Over half of ‘Generation Z’ feel unprepared for the future, says Adobe study

Just 52% of students have a dream job in mind, while seven in 10 want to see an increased focus on creativity in the classroom.

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Gen Z students are nervous when they think about their future careers and over half (51%) feel unprepared.

Generation Z students are nervous when they think about their future careers and over half (51%) feel unprepared, new research has found.

It’s no wonder they feel this way: the same study shows that 96% of teachers believe Gen Z will work in careers that haven’t even been imagined yet.

Despite there being no official definition, the Gen Z cohort is considered by demographers and researchers to apply to those with birth from the mid-1990s to early 2000s: these are the young people coming of age right now.

The new research from Adobe – ‘Gen Z in the Classroom: Creating the Future’ – found that just 52% of young people in the UK between the ages of 11 and 17 have a dream job in mind, with a staggering 70% of students and 75% of Gen Z teachers expressing a mutual desire to see an increased focus on driving more creativity in the classroom.

The overwhelming majority – 77% of students and 87% of teachers – see creativity as essential to students’ future careers, and most think understanding technology is key to being prepared when they start their careers.

Gen Z students are nervous when they think about their future careers and over half (51%) feel unprepared. And it’s no wonder they feel this way – 96% of teachers believe Gen Z will work in careers that haven’t even been imagined yet.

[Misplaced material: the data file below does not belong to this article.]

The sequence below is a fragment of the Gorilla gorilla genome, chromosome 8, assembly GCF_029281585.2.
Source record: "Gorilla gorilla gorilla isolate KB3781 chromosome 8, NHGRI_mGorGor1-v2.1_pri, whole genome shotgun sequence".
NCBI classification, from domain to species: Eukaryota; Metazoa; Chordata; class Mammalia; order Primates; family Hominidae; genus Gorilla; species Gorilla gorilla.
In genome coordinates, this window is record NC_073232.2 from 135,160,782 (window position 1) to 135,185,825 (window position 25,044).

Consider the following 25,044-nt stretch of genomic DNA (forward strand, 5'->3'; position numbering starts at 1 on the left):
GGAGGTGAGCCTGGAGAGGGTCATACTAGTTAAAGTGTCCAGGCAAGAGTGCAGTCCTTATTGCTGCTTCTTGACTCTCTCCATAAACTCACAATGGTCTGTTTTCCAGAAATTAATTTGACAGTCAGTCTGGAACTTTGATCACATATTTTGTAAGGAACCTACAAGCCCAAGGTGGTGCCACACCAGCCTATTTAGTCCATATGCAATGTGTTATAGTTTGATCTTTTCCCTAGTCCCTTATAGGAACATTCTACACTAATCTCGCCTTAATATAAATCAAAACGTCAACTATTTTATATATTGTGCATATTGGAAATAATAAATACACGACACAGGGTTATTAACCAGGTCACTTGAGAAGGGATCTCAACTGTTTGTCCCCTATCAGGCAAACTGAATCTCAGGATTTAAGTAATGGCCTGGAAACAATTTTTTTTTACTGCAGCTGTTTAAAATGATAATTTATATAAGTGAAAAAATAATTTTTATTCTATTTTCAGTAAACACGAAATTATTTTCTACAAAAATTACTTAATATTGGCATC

Despite this, Gen Z students are nervous when they think about their future careers and over half (51%) feel unprepared. And it’s no wonder they feel this way – 96% of teachers believe Gen Z will work in careers that haven’t even been imagined yet.

To combat this, nearly two-thirds of teachers agree that more should be done to evolve the current teaching curriculum, with the majority believing the best method for learning and teaching is through a ‘doing or creating’ approach, involving practical, hands-on learning rather than just theoretical.

Adobe thinks it can help with this approach. “Gen Z students have all grown up in a tech-enabled and information-driven world,” said Tacy Trowbridge, Education Programs at Adobe. “Gen Z and their teachers agree that they learn best through doing and creating, and that the curriculum needs to evolve to let students explore their creative ideas and to prepare them for a rapidly changing world.”

“Adobe has always been committed to enabling creativity in the classroom, and programs such as Creative Cloud for Education bring the best in class creativity tools to schools. I am particularly thrilled to see how the introduction of Adobe Spark has helped even the youngest students tell stories with impact,” said Mala Sharma, VP & GM Creative Cloud Product, Marketing and Community.

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